“Her brothers, Haley and Judith work in public relations.” In this sentence, it seems as though Haley and Judith are the subject’s brothers. However, when the serial comma is added in, it clarifies that the brothers and Haley and Judith all work in public relations. “Her brothers, Haley, and Judith work in public relations.”

Most grammarians suggest a moderate usage of the Oxford comma, not using it all the time and not eliminating it completely, but instead utilizing it when appropriate to better clarify the intended sentence.

For more writing tips, make sure to stay tuned for future editions of Gotcha Grammar on our blog.

McCauley Marketing Services’ Top Blogs of 2011

It’s the time of year when new organizations and people alike enjoy recapping the last year. What were the ups and downs? We thought we’d do the same and outline the most popular blogs McCauley had to offer in 2011! Check out our picks below and see if you agree.

Best Photo of the Week: Knowing When to Ask for Marketing Help

While we take pride in trying to find the funniest stock photos to use in these short blogs, this poor, crying little baby is probably one of our favorites. Maybe it’s the mini-office furniture, the baby-sized suit and wig, or the fact that we’ve all had days when we feel like this little gal, but this photo is just too funny to pass up.

Best PR Advice: The Lost Art of Conversation

Technology makes our lives a million times easier, but it doesn’t capture the nuances that are a part of in-person communication. Because so much about the ways we communicate is non-verbal, there’s a distinct element of internet communication that lacks the subtleties that are present when we pick up the phone or meet someone for coffee to discuss business. McCauley Marketing’s emphasis is on open lines of communication with all of our clients.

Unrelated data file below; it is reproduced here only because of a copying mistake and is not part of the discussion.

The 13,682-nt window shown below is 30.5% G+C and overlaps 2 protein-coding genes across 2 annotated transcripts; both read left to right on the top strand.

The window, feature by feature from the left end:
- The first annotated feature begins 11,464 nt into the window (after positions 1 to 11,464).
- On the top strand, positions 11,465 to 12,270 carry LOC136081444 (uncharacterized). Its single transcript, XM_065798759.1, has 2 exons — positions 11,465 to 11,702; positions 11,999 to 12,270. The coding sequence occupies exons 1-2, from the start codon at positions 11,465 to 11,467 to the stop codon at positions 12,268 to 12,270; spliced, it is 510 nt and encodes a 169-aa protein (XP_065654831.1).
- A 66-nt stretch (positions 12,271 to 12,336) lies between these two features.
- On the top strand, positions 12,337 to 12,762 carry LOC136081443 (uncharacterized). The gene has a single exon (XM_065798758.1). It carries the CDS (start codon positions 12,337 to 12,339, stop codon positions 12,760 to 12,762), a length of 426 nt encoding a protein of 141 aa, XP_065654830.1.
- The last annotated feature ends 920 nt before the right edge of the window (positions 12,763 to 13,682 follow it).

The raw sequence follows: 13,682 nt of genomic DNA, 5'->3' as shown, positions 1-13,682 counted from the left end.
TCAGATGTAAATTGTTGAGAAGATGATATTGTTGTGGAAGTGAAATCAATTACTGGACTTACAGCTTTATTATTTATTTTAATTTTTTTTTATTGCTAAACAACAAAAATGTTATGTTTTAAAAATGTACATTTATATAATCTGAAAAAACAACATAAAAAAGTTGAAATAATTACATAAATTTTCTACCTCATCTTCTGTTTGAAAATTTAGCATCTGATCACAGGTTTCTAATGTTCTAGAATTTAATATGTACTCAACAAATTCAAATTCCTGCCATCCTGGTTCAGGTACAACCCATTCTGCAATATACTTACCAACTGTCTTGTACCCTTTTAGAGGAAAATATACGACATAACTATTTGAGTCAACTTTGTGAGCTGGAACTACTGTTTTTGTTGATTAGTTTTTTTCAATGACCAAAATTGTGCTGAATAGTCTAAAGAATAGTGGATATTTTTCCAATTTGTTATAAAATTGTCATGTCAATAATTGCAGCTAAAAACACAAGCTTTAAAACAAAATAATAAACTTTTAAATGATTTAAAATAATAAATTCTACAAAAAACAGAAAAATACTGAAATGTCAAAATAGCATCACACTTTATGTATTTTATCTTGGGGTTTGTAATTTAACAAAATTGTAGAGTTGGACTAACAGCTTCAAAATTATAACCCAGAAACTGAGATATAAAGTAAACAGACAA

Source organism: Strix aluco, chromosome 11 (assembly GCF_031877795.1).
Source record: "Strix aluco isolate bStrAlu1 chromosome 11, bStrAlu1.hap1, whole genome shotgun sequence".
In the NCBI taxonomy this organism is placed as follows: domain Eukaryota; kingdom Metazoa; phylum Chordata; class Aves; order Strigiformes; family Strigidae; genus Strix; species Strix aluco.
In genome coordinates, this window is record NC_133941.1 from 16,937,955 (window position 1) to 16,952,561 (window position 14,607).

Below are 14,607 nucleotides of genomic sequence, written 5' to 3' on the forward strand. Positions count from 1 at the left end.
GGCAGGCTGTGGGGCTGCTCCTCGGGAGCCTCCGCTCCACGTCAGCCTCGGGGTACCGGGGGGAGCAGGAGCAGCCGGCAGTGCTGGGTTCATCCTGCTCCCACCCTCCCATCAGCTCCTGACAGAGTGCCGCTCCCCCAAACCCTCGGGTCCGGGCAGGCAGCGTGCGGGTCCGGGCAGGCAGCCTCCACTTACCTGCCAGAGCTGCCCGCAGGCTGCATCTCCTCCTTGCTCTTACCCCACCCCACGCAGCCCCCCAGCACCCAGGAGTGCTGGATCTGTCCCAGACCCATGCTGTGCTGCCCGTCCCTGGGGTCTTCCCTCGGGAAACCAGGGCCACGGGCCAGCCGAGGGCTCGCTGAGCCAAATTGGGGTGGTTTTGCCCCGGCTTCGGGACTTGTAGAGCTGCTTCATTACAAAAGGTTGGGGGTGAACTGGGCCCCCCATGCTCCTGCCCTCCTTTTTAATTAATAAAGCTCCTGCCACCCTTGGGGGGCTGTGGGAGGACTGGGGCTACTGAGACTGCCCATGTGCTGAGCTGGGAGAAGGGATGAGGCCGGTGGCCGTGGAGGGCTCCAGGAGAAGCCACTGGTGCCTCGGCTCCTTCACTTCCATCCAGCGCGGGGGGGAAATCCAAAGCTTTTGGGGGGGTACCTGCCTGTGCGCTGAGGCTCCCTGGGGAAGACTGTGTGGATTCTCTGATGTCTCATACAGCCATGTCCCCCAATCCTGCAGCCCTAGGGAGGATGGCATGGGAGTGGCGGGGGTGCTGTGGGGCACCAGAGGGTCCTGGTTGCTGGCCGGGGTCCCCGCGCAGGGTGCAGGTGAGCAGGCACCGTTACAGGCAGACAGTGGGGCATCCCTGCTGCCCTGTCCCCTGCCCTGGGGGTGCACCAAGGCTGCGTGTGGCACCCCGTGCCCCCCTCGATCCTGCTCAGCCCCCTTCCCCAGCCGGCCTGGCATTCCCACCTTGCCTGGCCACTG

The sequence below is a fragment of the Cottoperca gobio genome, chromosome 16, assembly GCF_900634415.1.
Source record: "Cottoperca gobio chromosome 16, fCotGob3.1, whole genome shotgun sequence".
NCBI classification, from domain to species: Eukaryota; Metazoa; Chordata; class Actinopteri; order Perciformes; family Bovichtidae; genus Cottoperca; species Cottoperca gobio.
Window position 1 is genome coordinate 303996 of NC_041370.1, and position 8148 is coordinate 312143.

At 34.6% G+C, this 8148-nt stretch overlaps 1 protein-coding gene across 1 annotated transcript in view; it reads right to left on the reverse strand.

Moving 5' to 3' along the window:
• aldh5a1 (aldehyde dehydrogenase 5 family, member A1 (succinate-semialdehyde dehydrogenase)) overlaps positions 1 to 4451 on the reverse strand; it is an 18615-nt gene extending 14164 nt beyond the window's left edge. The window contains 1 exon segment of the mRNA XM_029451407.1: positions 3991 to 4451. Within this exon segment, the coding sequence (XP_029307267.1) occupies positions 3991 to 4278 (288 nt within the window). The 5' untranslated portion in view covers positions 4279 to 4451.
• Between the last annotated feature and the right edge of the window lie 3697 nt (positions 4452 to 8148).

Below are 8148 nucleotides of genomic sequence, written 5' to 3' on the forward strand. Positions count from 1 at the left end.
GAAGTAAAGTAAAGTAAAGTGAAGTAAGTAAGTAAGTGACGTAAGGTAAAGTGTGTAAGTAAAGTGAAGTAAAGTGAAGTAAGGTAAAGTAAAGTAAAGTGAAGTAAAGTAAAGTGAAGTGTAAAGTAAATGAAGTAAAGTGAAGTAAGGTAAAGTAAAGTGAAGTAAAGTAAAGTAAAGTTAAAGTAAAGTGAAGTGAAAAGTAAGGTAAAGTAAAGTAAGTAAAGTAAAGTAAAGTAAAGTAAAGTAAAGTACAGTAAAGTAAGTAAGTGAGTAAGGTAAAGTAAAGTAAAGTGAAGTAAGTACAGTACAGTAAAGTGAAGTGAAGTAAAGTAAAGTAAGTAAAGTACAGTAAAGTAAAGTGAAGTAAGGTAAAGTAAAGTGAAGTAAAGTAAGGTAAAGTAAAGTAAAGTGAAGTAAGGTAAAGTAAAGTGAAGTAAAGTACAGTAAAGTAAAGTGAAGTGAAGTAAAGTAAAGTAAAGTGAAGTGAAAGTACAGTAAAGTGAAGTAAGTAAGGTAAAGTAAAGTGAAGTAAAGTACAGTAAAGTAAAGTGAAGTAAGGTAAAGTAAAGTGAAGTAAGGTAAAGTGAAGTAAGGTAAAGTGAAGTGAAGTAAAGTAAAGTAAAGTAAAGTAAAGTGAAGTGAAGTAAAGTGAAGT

Best Website Design Advice: How to Build a Successful Website

Websites are more than just words on an internet page and corresponding pictures. While it may seem like that’s all there is to it, the truth is that the recipe for an effective website involves a lot of moving parts all working together for a positive consumer experience. Here we list the ingredients for a good website and how to bake one up!

Best Social Media Advice: Is Your Brand Social-Friendly?

There’s no denying that social media is the biggest boom in both every day and commercial communications. Making sure your brand is social media friendly involves more than just opening a Facebook account, but utilizing the myriad types of media available and making certain you emphasize quality over quantity with your posts.

Best Writing Advice: Gotcha Grammar: The Most Common Writing Mistakes Explained—Conquering the Apostrophe

It’s hard to know all the rules and exceptions to the rules in the English language. McCauley Marketing Services’ new series on grammar hopes to make these rules a little easier to understand. Our first blog in the series debuted in December as we took on the ever-difficult apostrophe. With copywriters on hand, the apostrophe is a grammatical element near and dear to our hearts.